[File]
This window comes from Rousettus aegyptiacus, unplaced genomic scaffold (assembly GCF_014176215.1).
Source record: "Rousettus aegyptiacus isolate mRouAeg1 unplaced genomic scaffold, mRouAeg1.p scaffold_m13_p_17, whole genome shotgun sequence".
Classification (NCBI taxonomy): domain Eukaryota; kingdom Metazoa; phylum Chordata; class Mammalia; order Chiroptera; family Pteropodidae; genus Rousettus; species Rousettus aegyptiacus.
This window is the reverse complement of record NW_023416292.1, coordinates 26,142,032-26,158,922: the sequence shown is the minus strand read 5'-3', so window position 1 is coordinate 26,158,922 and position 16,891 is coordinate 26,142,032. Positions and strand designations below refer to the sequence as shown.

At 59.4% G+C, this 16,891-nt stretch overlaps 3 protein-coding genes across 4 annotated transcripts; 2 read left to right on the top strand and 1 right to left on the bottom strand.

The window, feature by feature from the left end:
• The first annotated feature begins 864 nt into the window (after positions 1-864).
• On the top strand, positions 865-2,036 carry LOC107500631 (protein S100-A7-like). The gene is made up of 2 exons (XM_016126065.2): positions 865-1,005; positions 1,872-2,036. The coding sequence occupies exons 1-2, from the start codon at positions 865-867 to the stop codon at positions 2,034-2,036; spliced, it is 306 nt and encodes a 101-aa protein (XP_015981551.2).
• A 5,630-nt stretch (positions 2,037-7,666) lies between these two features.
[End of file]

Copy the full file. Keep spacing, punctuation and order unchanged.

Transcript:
This window comes from Rousettus aegyptiacus, unplaced genomic scaffold (assembly GCF_014176215.1).
Source record: "Rousettus aegyptiacus isolate mRouAeg1 unplaced genomic scaffold, mRouAeg1.p scaffold_m13_p_17, whole genome shotgun sequence".
Classification (NCBI taxonomy): domain Eukaryota; kingdom Metazoa; phylum Chordata; class Mammalia; order Chiroptera; family Pteropodidae; genus Rousettus; species Rousettus aegyptiacus.
This window is the reverse complement of record NW_023416292.1, coordinates 26,142,032-26,158,922: the sequence shown is the minus strand read 5'-3', so window position 1 is coordinate 26,158,922 and position 16,891 is coordinate 26,142,032. Positions and strand designations below refer to the sequence as shown.

At 59.4% G+C, this 16,891-nt stretch overlaps 3 protein-coding genes across 4 annotated transcripts; 2 read left to right on the top strand and 1 right to left on the bottom strand.

The window, feature by feature from the left end:
• The first annotated feature begins 864 nt into the window (after positions 1-864).
• On the top strand, positions 865-2,036 carry LOC107500631 (protein S100-A7-like). The gene is made up of 2 exons (XM_016126065.2): positions 865-1,005; positions 1,872-2,036. The coding sequence occupies exons 1-2, from the start codon at positions 865-867 to the stop codon at positions 2,034-2,036; spliced, it is 306 nt and encodes a 101-aa protein (XP_015981551.2).
• A 5,630-nt stretch (positions 2,037-7,666) lies between these two features.